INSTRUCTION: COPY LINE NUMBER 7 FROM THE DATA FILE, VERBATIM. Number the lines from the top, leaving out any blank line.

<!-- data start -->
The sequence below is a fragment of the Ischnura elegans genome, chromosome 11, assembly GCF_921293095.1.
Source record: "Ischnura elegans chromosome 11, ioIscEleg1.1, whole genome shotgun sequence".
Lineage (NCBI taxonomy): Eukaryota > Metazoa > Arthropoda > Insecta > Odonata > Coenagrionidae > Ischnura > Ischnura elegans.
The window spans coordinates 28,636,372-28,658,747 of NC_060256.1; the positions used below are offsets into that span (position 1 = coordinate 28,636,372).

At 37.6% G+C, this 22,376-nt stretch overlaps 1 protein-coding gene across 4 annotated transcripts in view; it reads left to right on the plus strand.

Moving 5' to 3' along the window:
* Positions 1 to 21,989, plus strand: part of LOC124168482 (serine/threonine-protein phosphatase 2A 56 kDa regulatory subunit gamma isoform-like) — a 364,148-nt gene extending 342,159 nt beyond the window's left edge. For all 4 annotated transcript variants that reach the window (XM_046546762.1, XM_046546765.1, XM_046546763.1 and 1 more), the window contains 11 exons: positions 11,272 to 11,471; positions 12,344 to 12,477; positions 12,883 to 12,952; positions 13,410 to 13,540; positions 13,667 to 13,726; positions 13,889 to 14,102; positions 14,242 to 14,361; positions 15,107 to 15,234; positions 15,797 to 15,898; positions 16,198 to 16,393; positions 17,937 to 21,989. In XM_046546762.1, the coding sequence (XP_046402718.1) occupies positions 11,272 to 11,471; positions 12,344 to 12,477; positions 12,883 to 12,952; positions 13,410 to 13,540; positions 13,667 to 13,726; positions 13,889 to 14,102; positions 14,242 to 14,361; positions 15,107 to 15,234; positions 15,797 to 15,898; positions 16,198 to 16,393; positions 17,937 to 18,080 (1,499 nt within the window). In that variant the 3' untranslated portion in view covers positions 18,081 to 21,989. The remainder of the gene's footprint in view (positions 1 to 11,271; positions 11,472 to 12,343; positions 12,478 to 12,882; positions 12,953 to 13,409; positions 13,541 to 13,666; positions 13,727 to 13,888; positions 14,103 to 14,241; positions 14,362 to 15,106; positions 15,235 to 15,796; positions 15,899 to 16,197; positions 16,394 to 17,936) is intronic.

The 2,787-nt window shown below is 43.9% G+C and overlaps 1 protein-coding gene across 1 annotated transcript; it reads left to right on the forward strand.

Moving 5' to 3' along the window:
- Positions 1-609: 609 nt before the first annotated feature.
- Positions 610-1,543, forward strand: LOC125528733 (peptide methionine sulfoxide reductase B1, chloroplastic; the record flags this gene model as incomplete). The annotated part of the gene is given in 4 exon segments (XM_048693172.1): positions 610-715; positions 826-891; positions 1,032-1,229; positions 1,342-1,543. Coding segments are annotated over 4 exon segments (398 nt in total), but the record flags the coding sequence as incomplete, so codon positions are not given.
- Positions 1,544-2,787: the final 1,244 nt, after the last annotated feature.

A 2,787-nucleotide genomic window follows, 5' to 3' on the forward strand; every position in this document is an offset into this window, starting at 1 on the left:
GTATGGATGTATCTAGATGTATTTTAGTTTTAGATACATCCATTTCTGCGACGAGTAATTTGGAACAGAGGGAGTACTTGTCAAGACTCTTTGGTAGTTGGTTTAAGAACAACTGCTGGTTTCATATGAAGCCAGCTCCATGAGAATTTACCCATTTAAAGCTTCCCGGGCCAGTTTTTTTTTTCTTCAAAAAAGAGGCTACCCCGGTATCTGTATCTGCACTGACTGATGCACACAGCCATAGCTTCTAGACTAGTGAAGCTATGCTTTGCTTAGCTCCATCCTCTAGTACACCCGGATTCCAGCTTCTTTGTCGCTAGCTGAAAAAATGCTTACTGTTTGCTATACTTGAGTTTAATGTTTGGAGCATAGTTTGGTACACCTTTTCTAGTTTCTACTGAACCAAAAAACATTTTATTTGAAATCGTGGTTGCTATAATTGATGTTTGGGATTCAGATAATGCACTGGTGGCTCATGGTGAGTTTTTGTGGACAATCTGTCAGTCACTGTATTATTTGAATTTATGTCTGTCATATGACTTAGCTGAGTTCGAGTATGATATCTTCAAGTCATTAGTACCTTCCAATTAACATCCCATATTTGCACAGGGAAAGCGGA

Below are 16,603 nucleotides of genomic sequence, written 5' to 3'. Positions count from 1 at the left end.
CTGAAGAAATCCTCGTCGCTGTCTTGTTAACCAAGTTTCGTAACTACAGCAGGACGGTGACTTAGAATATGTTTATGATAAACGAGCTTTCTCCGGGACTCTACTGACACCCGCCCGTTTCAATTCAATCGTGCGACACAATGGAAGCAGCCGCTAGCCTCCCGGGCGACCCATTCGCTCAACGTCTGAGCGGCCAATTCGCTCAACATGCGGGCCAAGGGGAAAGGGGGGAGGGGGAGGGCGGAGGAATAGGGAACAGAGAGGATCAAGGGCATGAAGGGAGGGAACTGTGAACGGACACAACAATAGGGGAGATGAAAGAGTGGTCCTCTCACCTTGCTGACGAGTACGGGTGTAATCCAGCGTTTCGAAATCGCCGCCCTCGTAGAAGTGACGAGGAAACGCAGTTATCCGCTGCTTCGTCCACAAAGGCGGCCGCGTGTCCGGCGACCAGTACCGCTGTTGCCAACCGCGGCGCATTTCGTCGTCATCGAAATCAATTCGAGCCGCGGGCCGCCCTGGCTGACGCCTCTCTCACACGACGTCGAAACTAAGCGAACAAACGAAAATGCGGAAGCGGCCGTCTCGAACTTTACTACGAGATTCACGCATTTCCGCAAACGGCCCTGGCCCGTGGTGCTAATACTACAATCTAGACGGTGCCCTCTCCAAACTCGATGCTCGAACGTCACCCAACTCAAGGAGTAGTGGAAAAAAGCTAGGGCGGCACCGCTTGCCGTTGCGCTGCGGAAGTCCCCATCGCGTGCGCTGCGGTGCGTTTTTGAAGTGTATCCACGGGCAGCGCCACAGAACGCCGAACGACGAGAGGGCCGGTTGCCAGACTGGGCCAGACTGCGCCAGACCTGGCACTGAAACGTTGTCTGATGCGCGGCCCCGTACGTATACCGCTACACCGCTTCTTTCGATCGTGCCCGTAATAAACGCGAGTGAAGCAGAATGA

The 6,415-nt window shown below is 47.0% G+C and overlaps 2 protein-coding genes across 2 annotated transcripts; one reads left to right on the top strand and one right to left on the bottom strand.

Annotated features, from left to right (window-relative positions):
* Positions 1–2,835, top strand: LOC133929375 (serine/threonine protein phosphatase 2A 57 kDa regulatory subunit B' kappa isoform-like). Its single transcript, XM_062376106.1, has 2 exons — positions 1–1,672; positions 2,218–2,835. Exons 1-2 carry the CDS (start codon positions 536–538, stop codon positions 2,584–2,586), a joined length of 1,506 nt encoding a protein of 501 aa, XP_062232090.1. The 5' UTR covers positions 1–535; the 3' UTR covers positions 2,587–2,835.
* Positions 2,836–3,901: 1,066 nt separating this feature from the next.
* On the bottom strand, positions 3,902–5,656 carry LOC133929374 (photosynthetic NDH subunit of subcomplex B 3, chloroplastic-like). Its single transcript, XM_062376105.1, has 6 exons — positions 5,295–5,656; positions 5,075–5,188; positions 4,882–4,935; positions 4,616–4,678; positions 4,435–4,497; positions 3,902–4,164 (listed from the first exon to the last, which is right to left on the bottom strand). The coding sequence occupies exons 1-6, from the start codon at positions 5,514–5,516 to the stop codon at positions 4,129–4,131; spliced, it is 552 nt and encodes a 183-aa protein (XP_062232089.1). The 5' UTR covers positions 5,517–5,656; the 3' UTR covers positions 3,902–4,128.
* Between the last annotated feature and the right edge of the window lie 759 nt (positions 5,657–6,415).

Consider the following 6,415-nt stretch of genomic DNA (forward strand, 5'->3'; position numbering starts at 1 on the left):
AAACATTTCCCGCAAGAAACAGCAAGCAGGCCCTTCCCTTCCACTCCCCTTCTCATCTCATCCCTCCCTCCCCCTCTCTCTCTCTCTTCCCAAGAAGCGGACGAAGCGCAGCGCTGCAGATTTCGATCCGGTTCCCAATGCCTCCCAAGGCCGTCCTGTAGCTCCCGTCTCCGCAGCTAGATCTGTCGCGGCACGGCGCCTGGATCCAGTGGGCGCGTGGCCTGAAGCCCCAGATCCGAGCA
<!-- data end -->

* Positions 1 to 21,989, plus strand: part of LOC124168482 (serine/threonine-protein phosphatase 2A 56 kDa regulatory subunit gamma isoform-like) — a 364,148-nt gene extending 342,159 nt beyond the window's left edge. For all 4 annotated transcript variants that reach the window (XM_046546762.1, XM_046546765.1, XM_046546763.1 and 1 more), the window contains 11 exons: positions 11,272 to 11,471; positions 12,344 to 12,477; positions 12,883 to 12,952; positions 13,410 to 13,540; positions 13,667 to 13,726; positions 13,889 to 14,102; positions 14,242 to 14,361; positions 15,107 to 15,234; positions 15,797 to 15,898; positions 16,198 to 16,393; positions 17,937 to 21,989. In XM_046546762.1, the coding sequence (XP_046402718.1) occupies positions 11,272 to 11,471; positions 12,344 to 12,477; positions 12,883 to 12,952; positions 13,410 to 13,540; positions 13,667 to 13,726; positions 13,889 to 14,102; positions 14,242 to 14,361; positions 15,107 to 15,234; positions 15,797 to 15,898; positions 16,198 to 16,393; positions 17,937 to 18,080 (1,499 nt within the window). In that variant the 3' untranslated portion in view covers positions 18,081 to 21,989. The remainder of the gene's footprint in view (positions 1 to 11,271; positions 11,472 to 12,343; positions 12,478 to 12,882; positions 12,953 to 13,409; positions 13,541 to 13,666; positions 13,727 to 13,888; positions 14,103 to 14,241; positions 14,362 to 15,106; positions 15,235 to 15,796; positions 15,899 to 16,197; positions 16,394 to 17,936) is intronic.